Some limitations of this study were the smaller sample size and absence of objective measures taken to investigate the mechanisms of acupuncture for reducing dysmenorrhea symptoms [9]. Nevertheless, these results are very promising demonstrating acupuncture may be an effective tool for the management and treatment of dysmenorrhea and warrants further investigation.

Menstrual pain acupuncture Nowra and Gerringong

Hot flushes

Hot flushes and night sweats are among some of the most common symptoms women experience during menopause. In fact, it is estimated to affect approximately 70% of women in Western cultures. A 2015 meta-analysis by Chiu et al., reviewed 12 research studies with a total 869 participants, discovering that acupuncture significantly reduced the frequency and severity of hot flushes. The meta-analysis also found that acupuncture improved menopause-related psychological, somatic, and uro-genital symptoms, as well as overall quality of life [10].

Acupuncture for fertility & IVF

A recent 2022 systematic review and meta-analysis was published in the Evidenced Based Complimentary & Alternative Medicine journal, which was conducted to evaluate the efficacy and safety of acupuncture for female infertility, with the intention to provide reliable guidance for clinicians and in- vitro fertilisation (IVF) patients. The systematic review included twenty-seven studies with 7676 participants.

The results showed that the acupuncture intervention contributed more in outcomes including live birth rate, clinical pregnancy rate, biochemical pregnancy rate, and implantation rate, when compared with the control group, noting that the difference was statistically significant. Their analysis concluded that there was a benefit of acupuncture for outcomes in women with infertility, however more double-blind RCT’s with high quality and large-samples are needed to substantiate the current level of evidence [11].

IVF fertility Chinese medicine acupuncture Nowra

A systematic review and meta-analysis was conducted in the journal Reproductive Biomedicine Online to investigate the benefit of acupuncture as a supportive treatment for IVF treatment around the time of embryo transfer. The authors of the meta-analysis had this to say:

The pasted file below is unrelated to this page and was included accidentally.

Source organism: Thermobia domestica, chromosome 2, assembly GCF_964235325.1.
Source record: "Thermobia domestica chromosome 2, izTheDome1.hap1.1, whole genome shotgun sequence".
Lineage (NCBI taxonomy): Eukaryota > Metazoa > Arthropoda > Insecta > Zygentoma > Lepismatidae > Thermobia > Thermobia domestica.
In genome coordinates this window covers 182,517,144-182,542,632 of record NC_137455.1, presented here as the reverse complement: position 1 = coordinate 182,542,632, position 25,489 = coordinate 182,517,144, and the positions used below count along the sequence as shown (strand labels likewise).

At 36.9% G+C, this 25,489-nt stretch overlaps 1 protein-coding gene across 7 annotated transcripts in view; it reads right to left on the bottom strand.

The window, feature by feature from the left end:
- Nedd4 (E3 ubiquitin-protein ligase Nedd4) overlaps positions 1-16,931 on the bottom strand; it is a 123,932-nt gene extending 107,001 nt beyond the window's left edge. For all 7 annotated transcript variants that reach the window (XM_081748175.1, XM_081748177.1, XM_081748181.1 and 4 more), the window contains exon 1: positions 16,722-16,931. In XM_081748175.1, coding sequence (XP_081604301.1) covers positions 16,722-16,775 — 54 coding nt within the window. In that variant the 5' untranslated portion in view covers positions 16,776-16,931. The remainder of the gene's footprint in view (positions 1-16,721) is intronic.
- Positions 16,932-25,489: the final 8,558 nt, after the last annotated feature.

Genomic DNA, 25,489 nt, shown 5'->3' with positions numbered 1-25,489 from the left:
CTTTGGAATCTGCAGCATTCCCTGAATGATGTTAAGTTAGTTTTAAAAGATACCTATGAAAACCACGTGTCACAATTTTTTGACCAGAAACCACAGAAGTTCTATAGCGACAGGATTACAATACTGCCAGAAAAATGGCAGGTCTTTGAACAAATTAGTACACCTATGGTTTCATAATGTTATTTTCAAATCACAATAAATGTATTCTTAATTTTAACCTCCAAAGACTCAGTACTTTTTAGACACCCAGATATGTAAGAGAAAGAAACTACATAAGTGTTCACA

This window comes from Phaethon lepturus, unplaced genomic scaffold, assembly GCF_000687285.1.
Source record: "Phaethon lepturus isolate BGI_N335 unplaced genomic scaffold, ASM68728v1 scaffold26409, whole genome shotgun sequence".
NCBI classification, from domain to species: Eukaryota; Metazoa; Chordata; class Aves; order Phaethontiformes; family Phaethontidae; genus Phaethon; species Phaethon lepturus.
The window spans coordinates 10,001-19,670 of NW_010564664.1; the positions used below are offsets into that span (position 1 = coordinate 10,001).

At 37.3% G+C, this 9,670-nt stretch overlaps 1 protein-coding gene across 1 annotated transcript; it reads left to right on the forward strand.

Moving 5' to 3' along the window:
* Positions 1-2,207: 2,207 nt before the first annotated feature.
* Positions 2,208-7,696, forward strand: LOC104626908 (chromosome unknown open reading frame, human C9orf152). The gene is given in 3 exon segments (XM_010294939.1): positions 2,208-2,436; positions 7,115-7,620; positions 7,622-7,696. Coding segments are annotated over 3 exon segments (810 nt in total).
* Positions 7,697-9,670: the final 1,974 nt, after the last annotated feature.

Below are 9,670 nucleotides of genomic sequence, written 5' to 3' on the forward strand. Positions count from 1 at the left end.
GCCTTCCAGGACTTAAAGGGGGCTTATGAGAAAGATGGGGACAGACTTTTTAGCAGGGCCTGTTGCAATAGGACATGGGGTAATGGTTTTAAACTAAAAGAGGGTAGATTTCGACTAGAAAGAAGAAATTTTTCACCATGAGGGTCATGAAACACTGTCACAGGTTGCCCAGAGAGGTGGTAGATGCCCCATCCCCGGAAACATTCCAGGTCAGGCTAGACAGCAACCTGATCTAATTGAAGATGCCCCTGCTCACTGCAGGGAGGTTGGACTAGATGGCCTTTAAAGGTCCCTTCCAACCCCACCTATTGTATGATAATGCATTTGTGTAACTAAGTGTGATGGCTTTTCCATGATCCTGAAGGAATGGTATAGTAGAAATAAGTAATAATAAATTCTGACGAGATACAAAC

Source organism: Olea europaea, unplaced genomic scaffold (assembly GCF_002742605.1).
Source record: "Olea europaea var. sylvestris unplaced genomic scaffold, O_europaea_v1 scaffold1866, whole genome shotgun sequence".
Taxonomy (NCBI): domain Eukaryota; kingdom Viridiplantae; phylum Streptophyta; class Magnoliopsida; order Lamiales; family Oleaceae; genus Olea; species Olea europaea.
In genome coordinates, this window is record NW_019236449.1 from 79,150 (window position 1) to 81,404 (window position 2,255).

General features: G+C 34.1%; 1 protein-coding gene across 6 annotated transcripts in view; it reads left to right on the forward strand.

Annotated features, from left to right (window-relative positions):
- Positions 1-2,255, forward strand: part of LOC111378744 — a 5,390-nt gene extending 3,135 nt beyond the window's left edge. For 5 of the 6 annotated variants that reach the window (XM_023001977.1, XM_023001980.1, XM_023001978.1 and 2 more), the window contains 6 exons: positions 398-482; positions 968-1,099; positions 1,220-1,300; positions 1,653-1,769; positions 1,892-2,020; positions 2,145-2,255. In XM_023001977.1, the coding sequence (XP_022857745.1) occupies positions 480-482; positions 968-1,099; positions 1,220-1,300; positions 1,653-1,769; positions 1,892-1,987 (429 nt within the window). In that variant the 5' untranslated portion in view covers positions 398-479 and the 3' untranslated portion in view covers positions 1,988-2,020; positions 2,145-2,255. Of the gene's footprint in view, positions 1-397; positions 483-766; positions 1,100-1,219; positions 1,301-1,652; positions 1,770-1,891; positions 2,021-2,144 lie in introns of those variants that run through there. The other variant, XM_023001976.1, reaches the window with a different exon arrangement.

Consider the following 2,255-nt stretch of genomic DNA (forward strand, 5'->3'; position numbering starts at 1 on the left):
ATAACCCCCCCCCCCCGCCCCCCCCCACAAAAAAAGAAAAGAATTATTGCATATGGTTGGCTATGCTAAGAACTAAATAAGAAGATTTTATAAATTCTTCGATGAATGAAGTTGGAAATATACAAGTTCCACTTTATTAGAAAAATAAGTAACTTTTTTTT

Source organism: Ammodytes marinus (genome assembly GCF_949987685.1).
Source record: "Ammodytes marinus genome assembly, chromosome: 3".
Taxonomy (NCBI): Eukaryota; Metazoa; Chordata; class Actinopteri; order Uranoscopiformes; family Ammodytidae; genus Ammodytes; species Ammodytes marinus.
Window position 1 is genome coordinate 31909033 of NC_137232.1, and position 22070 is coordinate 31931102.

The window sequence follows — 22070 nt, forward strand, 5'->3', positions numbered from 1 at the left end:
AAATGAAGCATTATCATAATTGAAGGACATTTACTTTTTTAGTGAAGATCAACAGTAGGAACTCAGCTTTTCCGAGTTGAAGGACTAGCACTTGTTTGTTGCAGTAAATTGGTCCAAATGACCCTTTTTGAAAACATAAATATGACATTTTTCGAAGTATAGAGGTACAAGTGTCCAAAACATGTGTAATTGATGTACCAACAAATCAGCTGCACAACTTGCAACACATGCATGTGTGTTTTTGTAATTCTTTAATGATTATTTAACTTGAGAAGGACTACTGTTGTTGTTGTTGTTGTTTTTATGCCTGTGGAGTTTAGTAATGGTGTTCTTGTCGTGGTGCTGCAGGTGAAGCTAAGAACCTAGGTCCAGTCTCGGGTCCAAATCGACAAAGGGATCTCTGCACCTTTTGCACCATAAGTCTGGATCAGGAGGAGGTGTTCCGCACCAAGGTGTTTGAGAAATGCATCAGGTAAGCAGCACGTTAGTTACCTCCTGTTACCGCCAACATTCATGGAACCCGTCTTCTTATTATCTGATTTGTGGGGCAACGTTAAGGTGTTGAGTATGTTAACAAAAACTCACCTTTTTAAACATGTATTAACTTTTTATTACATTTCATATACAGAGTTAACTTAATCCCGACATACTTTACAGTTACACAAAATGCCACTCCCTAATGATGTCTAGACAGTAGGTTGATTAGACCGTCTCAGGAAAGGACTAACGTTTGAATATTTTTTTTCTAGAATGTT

“A benefit from trials of acupuncture when administered within 1 day of embryo transfer increased clinical pregnancy, ongoing pregnancy and live births when compared with no adjunctive treatment. There was a clinically significant 30% increased chance of an improved reproductive outcome”. Furthermore, “Acupuncture appears to have a significant effect on clinical pregnancy rate, independent of comparator group, when used in women who have had multiple previous IVF cycles, or where there was a low baseline pregnancy rate. The findings suggest acupuncture may be effective when compared with no adjunctive treatment with increased clinical pregnancies” [12].

Although its not a systematic review, a small-scale RCT in 2020 was undertaken to investigate pregnancy success rates when acupuncture was applied before and after embryo-transfer, for women undergoing IVF. In this study, 72 female participants undergoing IVF were randomised to an acupuncture intervention and control group.

The primary study outcomes included assessing HCG levels, successful clinical pregnancy, sustained pregnancy, and live birth. The authors concluded, that three sessions of acupuncture before and after embryo-transfer significantly increased the pregnancy rates in women with unexplained infertility. It was also found that acupuncture significantly reduced anxiety levels that occurred before embryo-transfer [13]. If you are interested in reading more about Chinese medicine for fertility and IVF support, click here to read a comprehensive article backed by research, which includes Chinese medicine diet and lifestyle tips for fertility support.